her, and then went back to where he was.  She then had to and
position the camera again.  And then this process was REPEATED
for the third picture.  So how could that patch of light not
change in some way?

MR. MEE.  The possibility that that patch of light would stay
in the same position and maintain the same shape after all that
movement is remote.  You'd need a tripod, and even then you'd
have to be careful.  Can we see that again?

[Video segment is replayed several times.]

MR. MEE.  I think I can see what he's talking about, but can we
look at that a couple more times?

[Video segment is replayed two more times.]

MR. MEE.  Okay, let me take another look at these pictures really

MTG.  Oh, sure.  Take your time.

[Mr. Mee studies pictures for approximately one minute.]

MTG.  Do you see what he's talking about?

MR. MEE.  Yes.  I would agree with that.

MTG.  So wouldn't that be almost impossible using a hand-held
camera, especially given the way that these pictures were
supposedly taken?

MR. MEE.  I would say it would be nearly impossible.  The chances
of something like that happening would be astronomically small.

MTG.  All right. . . .

MR. MEE.  Even if you were using a modern camera, one that would
automatically advance the film after each shot, and were taking
a series of pictures, your chances of achieving that effect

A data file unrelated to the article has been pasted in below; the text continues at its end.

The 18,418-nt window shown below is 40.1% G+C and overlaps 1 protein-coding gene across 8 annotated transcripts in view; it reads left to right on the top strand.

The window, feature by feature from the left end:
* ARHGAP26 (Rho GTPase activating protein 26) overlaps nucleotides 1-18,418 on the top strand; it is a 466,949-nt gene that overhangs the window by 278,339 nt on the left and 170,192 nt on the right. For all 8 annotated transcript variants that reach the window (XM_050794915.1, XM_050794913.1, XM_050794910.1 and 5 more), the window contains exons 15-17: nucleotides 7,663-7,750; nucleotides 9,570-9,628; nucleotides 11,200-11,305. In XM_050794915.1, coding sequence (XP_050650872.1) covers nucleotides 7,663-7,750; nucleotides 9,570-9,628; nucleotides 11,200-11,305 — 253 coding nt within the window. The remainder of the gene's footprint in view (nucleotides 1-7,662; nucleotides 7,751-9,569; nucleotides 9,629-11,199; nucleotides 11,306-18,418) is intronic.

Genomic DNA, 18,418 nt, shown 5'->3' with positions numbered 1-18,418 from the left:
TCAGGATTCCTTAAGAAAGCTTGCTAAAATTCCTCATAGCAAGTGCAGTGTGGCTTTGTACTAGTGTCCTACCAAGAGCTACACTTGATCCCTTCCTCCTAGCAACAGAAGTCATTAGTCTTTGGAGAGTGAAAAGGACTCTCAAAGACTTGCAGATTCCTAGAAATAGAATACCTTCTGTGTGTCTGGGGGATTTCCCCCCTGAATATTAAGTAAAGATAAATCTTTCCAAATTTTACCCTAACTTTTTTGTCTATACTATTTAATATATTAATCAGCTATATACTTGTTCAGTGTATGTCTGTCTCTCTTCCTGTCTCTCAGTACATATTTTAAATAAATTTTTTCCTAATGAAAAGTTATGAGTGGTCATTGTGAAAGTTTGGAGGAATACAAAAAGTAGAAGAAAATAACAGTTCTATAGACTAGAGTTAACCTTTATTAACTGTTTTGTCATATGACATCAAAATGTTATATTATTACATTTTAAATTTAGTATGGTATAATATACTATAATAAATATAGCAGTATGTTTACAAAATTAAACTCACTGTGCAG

would be low.  They'd be better, but still very low.

MTG.  All right.  Now, if I'm not mistaken, I think we have just
one more segment.

[MTG starts to play the video tape and then realizes there are no
more video segments.]

MTG.  Nope.  That was it.  That was the last of the segments.

MR. MEE.  All right.

MTG.  Okay.  Now, a little while back, I got a message on
CompuServe from a gentleman named Paul Burke.  In reference to
Jack White's secondary method for producing the frame edge
markings on the photos, he said, "Copying a photo assembled from
a group of photos as you and others have postulated using the
Imperial Reflex camera has a problem.  Its focus ability, if any,
is limited, so the master montage would have to be large, a
couple of feet or so," which you said last time you didn't argue
with. . . .

MR. MEE.  Right.

MTG.  Okay, and then he continues, "and it would have all sorts
of granular discontinuities between the segments making it up,
such as sharp lines for the cuts, etc., etc."

MR. MEE.  Well, I'd have to know more about the scenario he
has in mind.  What are we talking about here?  I mean, how
were the first pictures taken?  What was in them?  How many
copies are we talking about?

The appearance of your final product will depend on several
factors.  It's going to depend on things like the quality of your
original photos, the camera, the enlarging equipment and
materials, and the retouching.  There are a lot of things
that would come into play.

As far as size goes, it probably would be a rather large
photograph in this scenario.  Your composite--it would have to be
a rather big picture.  With the lighting in these pictures [the
backyard photos], I would guess that they used medium-speed film.
But there are so many things you'd have to establish first before
you made a judgment.  And, also, the farther down the line you go
from your original, the more quality you're going to lose.

MTG.  Okay. . . .

MR. MEE.  Another thing--these pictures ARE grainy.  I'm talking
about A, B, and C.  They are not that sharp.  They do have a
lot of texture and grain to them.  Plus, you've got that
tell-tale line running across the chin, and the other things